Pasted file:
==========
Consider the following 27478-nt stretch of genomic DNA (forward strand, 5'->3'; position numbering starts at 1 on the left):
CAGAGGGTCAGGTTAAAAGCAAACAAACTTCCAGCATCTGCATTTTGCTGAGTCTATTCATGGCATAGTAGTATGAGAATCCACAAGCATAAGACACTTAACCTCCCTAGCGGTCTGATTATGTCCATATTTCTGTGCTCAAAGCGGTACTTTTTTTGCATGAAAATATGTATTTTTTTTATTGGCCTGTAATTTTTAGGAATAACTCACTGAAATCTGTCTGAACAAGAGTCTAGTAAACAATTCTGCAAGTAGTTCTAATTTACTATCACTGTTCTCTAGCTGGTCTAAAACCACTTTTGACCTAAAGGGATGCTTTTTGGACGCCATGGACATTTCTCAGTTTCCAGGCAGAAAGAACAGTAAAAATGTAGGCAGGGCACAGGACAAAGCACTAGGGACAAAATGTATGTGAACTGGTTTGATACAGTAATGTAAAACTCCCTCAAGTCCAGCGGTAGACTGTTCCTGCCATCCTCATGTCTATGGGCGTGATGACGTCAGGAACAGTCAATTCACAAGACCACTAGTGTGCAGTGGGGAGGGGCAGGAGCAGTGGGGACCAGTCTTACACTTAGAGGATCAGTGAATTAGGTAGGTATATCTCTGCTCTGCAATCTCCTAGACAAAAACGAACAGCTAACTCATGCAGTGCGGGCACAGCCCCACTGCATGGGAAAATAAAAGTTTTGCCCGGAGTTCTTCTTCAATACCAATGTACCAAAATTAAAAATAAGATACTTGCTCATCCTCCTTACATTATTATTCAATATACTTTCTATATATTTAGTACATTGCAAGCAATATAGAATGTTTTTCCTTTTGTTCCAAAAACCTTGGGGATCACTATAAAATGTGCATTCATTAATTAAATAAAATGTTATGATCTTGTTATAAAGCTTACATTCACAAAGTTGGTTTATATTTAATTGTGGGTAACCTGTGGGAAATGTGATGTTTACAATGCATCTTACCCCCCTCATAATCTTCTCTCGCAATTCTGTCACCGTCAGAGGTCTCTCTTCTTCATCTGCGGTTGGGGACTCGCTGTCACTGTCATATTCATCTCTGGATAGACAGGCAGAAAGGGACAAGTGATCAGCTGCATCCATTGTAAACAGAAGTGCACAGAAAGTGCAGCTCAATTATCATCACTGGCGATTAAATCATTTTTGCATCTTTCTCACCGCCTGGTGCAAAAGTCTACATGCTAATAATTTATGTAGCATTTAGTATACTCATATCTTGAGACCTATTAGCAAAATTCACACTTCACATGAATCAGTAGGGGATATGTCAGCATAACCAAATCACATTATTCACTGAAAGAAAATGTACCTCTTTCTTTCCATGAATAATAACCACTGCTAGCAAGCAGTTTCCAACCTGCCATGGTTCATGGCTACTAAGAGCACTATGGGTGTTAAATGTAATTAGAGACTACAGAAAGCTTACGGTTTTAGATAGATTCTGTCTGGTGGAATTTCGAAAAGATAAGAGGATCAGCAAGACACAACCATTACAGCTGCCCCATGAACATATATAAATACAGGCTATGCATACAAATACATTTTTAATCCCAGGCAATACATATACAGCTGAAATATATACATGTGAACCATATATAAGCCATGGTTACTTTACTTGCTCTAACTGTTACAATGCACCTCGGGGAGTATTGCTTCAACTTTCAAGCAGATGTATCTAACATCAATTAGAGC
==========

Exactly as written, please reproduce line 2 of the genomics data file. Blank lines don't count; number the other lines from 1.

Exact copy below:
CAGAGGGTCAGGTTAAAAGCAAACAAACTTCCAGCATCTGCATTTTGCTGAGTCTATTCATGGCATAGTAGTATGAGAATCCACAAGCATAAGACACTTAACCTCCCTAGCGGTCTGATTATGTCCATATTTCTGTGCTCAAAGCGGTACTTTTTTTGCATGAAAATATGTATTTTTTTTATTGGCCTGTAATTTTTAGGAATAACTCACTGAAATCTGTCTGAACAAGAGTCTAGTAAACAATTCTGCAAGTAGTTCTAATTTACTATCACTGTTCTCTAGCTGGTCTAAAACCACTTTTGACCTAAAGGGATGCTTTTTGGACGCCATGGACATTTCTCAGTTTCCAGGCAGAAAGAACAGTAAAAATGTAGGCAGGGCACAGGACAAAGCACTAGGGACAAAATGTATGTGAACTGGTTTGATACAGTAATGTAAAACTCCCTCAAGTCCAGCGGTAGACTGTTCCTGCCATCCTCATGTCTATGGGCGTGATGACGTCAGGAACAGTCAATTCACAAGACCACTAGTGTGCAGTGGGGAGGGGCAGGAGCAGTGGGGACCAGTCTTACACTTAGAGGATCAGTGAATTAGGTAGGTATATCTCTGCTCTGCAATCTCCTAGACAAAAACGAACAGCTAACTCATGCAGTGCGGGCACAGCCCCACTGCATGGGAAAATAAAAGTTTTGCCCGGAGTTCTTCTTCAATACCAATGTACCAAAATTAAAAATAAGATACTTGCTCATCCTCCTTACATTATTATTCAATATACTTTCTATATATTTAGTACATTGCAAGCAATATAGAATGTTTTTCCTTTTGTTCCAAAAACCTTGGGGATCACTATAAAATGTGCATTCATTAATTAAATAAAATGTTATGATCTTGTTATAAAGCTTACATTCACAAAGTTGGTTTATATTTAATTGTGGGTAACCTGTGGGAAATGTGATGTTTACAATGCATCTTACCCCCCTCATAATCTTCTCTCGCAATTCTGTCACCGTCAGAGGTCTCTCTTCTTCATCTGCGGTTGGGGACTCGCTGTCACTGTCATATTCATCTCTGGATAGACAGGCAGAAAGGGACAAGTGATCAGCTGCATCCATTGTAAACAGAAGTGCACAGAAAGTGCAGCTCAATTATCATCACTGGCGATTAAATCATTTTTGCATCTTTCTCACCGCCTGGTGCAAAAGTCTACATGCTAATAATTTATGTAGCATTTAGTATACTCATATCTTGAGACCTATTAGCAAAATTCACACTTCACATGAATCAGTAGGGGATATGTCAGCATAACCAAATCACATTATTCACTGAAAGAAAATGTACCTCTTTCTTTCCATGAATAATAACCACTGCTAGCAAGCAGTTTCCAACCTGCCATGGTTCATGGCTACTAAGAGCACTATGGGTGTTAAATGTAATTAGAGACTACAGAAAGCTTACGGTTTTAGATAGATTCTGTCTGGTGGAATTTCGAAAAGATAAGAGGATCAGCAAGACACAACCATTACAGCTGCCCCATGAACATATATAAATACAGGCTATGCATACAAATACATTTTTAATCCCAGGCAATACATATACAGCTGAAATATATACATGTGAACCATATATAAGCCATGGTTACTTTACTTGCTCTAACTGTTACAATGCACCTCGGGGAGTATTGCTTCAACTTTCAAGCAGATGTATCTAACATCAATTAGAGC